Model citizen: Vanitha Semban
How long have you been a nurse?
I’ve been a nurse for about 13 years. I graduated from college in 1998, and I’ve worked in Malaysia and also Saudi Arabia, where I applied to be a staff nurse. In between, I joined a local nursing college as a clinical instructor.
Why Saudi Arabia?
I wanted to experience living abroad. Of course, my first choice was to apply for UK and Australia, but the process and interviews would’ve taken longer. It was a really good experience, and I learned to work independently because in Saudi Arabia, the nursing practice is totally different from the one here.
In Saudi Arabia, as a nurse, you have the authority to plan your patient’s care. Doctors come in only to see the medical complaints of the patient and prescribe medication, and they will get feedback from nurses. We actually hold discussions with the doctor and we plan the patient’s treatment together. In hospitals here, the doctors give orders and the nurses just follow their instructions.
Why do you think that happens?
It’s part of our culture that has been brought into our country from a long time ago. The perception is that nurses always have limited things to do as compared to doctors, and when new consultants come onboard, they have no confidence in nurses.
Is that why you decided to join a mobile healthcare provider like Love on Wheels?
I used to observe patients who are readmitted into the hospital shortly after being discharged, and I used to wonder why that happened. I soon realised there was no continuity of care given to patients after leaving the hospital. Love on Wheels gives an opportunity for nurses like me to go to a patient’s house to assess them, to give them ideas like where to put the bed and what chairs would be suitable for them to sit on. We assist the family members, support them and teach them the best way to take care of their loved ones. I find that Love on Wheels is where we can bridge the gap by offering multidisciplinary support to patients from the comfort of their own home.
Mobile healthcare is an integrated service. As part of the team, we have nurses, physiotherapists, occupational therapists and speech therapists.
What is your favourite thing about being a nurse?
As a nurse, the best times are when a patient recovers during your care. When you’re with them during their worst and then see them during their recovery, you’ll feel really happy.
What about your least favourite?
The worst is to see a patient pass away.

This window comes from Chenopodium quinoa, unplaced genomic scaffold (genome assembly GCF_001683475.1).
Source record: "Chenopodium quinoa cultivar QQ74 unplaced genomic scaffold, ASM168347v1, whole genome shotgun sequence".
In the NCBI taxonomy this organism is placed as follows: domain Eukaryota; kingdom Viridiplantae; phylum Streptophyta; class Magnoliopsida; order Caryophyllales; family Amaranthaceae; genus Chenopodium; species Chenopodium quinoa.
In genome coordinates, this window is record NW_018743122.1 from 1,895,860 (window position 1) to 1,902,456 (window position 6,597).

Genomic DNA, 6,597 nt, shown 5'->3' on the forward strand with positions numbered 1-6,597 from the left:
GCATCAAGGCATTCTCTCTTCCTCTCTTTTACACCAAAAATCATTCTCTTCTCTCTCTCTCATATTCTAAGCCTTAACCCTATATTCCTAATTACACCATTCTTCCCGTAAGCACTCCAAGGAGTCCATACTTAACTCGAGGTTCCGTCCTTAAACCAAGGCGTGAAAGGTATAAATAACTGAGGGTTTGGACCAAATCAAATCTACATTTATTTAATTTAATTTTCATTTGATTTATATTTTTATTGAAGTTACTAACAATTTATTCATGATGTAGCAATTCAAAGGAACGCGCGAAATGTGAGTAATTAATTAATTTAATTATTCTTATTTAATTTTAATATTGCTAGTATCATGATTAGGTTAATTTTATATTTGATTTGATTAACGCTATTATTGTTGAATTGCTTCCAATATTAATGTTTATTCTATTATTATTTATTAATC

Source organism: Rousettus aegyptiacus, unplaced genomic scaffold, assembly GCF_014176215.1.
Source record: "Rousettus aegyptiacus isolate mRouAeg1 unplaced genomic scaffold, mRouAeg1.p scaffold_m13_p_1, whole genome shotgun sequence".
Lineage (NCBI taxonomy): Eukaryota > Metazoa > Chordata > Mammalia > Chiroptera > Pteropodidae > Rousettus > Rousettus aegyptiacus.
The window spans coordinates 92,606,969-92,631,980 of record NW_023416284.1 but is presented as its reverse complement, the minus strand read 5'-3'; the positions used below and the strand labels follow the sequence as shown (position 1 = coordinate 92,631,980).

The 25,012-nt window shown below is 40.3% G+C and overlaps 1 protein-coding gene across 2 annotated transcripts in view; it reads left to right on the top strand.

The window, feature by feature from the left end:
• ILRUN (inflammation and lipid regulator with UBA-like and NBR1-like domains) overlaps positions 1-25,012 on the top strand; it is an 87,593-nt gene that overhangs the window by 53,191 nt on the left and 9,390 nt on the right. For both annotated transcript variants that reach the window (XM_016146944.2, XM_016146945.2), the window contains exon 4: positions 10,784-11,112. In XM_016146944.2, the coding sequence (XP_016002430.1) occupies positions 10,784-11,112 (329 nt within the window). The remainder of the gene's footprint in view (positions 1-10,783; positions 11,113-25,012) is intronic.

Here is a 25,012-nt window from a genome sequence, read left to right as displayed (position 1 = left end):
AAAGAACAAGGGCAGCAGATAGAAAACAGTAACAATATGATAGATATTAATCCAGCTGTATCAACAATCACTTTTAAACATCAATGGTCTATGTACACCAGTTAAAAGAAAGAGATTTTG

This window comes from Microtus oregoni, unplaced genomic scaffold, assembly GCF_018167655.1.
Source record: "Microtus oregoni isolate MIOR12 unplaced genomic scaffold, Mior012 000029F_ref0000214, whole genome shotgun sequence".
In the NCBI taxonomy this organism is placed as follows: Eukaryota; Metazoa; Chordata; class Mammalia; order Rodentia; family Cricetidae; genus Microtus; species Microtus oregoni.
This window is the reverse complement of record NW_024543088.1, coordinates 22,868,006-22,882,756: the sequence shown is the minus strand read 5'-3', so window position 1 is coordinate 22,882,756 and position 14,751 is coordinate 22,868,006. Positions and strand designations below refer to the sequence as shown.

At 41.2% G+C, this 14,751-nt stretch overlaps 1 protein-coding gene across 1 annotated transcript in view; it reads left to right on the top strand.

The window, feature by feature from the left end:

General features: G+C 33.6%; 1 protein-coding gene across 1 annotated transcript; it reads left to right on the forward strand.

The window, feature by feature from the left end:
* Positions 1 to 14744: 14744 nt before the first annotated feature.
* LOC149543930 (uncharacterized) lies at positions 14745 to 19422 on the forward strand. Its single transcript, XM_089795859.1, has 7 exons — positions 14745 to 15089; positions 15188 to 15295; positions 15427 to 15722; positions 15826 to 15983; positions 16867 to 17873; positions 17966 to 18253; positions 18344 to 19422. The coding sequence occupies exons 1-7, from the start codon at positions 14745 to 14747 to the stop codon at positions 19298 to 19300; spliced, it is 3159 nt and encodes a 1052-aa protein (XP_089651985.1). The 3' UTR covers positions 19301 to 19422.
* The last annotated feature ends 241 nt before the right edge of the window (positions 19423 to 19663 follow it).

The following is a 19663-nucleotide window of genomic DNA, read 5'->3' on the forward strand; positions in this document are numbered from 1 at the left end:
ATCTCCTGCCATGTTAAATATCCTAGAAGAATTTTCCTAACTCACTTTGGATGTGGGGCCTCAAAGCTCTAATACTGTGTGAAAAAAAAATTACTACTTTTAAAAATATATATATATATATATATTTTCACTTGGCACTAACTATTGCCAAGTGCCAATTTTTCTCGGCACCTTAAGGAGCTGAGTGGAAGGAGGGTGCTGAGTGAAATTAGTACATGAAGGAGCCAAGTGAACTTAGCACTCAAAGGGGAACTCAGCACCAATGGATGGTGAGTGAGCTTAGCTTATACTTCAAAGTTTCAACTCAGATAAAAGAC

Is that the most difficult thing you’ve ever had to do as a nurse? To see a patient pass on?
The most difficult thing is when I have to inform the family when a patient passes away at home. You have to see who’s the right person to inform and who’s the strongest member in the family.
Is it more difficult to deal with the patient or their family?
There are challenges both ways, but I think dealing with the family of the patient, our client, is slightly more difficult. The patient just wants to be free of pain and their activities need to be taken care of, like showers, so as a nurse, they’re easy to handle. On the other hand, the patient’s family members expect miracles to happen, but you can’t really blame them for that because they just want their loved one to feel better.
What do you think of the current state of healthcare in Malaysia?
The quality of healthcare in Malaysia is certainly improving, but I think the standard of nurses here is not acceptable at the moment. I have to say the colleges are to blame because their products are the nurses we’re getting today. I think the ministers should also put more pressure on nurses and have basic skills training for them. Nowadays, when nurses graduate into the hospital environment, they feel they should just sit around and write reports and provide medication. They prefer to be the doctor’s assistant, and there’s an ego factor as well, like not wanting to clean urinals.
Do you have any advice for aspiring nurses?
First, choose a proper college in order to get qualified trainers because some colleges here have fresh graduates as instructors, which is not relevant. Secondly, make sure you really love the job because nursing is a noble job, and people look to us as saviours when they enter the hospital, so we must meet that requirement. Wong Boon Ken
Vanitha is the nursing supervisor for Love on Wheels. Visit www. loveonwheelshealthcare.com for more information about their services.